Throughout the text, factual details contradict interpretive points under discussion. While arguing that the bill's educational benefits crossed not only class and ethnic lines, but also gender and racial lines, the author rightly notes that "only 2.9 percent, or 64,728, of the 2,232,000 World War II veterans who attended college were women" (p. 202) and only an estimated "250,000 blacks were given the opportunity to go to college for the first time under the GI Bill" (p. 260). As a former reporter in Boston, Bennett gives entirely too much credit to the Hearst organization in pushing the American Legion bill through Congress, merely accepting the assertions of one key Hearst player without checking it against any other records.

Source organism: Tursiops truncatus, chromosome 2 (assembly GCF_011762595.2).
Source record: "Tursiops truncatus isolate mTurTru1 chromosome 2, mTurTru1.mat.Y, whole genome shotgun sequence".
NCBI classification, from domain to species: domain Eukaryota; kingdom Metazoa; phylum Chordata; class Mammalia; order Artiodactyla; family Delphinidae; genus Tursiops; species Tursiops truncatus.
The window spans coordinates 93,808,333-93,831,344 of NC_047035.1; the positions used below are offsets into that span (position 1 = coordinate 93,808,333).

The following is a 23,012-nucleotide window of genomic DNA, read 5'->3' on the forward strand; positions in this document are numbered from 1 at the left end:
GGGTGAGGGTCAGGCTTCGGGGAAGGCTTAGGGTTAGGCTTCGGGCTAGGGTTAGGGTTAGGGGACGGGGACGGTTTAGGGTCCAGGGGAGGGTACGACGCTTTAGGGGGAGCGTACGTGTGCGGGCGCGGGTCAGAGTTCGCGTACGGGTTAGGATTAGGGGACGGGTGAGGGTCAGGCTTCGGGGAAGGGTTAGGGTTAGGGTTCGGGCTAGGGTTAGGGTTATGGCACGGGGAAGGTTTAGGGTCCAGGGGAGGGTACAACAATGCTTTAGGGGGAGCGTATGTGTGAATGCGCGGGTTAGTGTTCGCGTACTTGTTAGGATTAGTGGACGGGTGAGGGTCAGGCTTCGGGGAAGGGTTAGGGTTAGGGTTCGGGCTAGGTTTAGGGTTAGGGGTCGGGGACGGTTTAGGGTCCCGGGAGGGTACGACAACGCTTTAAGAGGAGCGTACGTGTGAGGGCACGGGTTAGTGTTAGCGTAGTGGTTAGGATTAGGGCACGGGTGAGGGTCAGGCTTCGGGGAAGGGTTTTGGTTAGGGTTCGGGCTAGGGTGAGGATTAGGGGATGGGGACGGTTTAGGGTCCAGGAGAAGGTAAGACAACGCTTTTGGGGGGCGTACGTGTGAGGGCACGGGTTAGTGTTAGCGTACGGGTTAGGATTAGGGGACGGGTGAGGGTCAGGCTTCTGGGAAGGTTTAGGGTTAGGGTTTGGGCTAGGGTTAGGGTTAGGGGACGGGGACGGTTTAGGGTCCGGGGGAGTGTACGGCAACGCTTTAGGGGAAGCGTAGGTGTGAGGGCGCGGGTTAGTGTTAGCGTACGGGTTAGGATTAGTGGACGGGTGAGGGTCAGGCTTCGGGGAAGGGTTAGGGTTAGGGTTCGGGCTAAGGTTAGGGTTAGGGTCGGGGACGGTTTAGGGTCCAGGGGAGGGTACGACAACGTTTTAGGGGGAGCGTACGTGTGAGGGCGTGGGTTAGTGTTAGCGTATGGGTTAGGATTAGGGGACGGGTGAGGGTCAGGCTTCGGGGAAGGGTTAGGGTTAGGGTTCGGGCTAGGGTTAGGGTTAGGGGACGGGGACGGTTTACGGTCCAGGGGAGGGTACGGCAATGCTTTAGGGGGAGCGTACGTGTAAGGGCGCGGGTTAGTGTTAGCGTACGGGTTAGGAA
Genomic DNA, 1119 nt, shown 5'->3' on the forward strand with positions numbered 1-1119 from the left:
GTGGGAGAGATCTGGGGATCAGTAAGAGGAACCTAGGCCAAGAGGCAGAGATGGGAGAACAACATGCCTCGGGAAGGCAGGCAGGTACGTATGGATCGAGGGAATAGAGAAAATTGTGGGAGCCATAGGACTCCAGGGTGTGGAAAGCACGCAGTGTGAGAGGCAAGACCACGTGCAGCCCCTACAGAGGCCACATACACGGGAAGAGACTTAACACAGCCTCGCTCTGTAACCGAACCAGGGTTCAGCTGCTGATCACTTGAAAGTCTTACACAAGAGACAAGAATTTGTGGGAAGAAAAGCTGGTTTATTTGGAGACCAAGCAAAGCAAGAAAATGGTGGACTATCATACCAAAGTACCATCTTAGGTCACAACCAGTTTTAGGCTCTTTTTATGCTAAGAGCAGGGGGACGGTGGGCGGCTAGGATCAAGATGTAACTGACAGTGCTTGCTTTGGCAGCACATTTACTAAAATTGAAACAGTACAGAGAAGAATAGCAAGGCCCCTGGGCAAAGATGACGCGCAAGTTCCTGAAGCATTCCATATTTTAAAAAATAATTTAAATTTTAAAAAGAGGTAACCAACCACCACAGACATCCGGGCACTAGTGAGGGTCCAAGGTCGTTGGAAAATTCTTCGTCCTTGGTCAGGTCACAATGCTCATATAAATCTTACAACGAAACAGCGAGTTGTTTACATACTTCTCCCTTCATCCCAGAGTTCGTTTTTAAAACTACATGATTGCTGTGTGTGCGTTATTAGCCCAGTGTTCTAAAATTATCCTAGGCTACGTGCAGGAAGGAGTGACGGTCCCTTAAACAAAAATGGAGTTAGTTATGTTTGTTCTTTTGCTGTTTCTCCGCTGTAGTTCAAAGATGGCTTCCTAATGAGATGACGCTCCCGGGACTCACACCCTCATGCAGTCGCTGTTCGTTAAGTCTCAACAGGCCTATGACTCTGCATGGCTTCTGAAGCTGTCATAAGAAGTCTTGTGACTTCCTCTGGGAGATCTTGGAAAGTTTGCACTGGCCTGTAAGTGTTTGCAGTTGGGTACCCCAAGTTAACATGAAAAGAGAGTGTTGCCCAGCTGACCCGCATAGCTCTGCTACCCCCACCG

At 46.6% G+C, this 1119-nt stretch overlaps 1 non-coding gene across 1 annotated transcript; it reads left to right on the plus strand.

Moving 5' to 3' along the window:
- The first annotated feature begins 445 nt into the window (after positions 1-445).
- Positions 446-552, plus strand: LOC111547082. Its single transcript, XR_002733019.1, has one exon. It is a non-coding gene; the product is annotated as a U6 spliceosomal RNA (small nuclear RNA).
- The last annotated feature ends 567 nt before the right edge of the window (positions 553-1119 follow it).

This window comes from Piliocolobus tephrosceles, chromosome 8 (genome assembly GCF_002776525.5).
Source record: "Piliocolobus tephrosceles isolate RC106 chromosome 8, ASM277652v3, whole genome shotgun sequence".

>From a scholarly point of view, there are serious lapses in judgment, methodology, and familiarity with existing literature on the subject. Bennett relies on secondary accounts that are twenty to thirty years old, while he often mistakes correlations for cause and effect. As a journalist rather than a scholar, Bennett is unaware of more recent works on wartime mobilization by John Morton Blum, Allan Winkler, Studs Terkel, William O'Neill, Michael Adams, and Alan Brinkley that might have given him pause in making a raft of odd interpretive claims. Some direct quotations are used in the text that are not acknowledged, cited, or checked either in primary sources or the few secondary accounts cited in the rather brief notes at the end. There is no bibliography of sources, for which the publisher should take blame.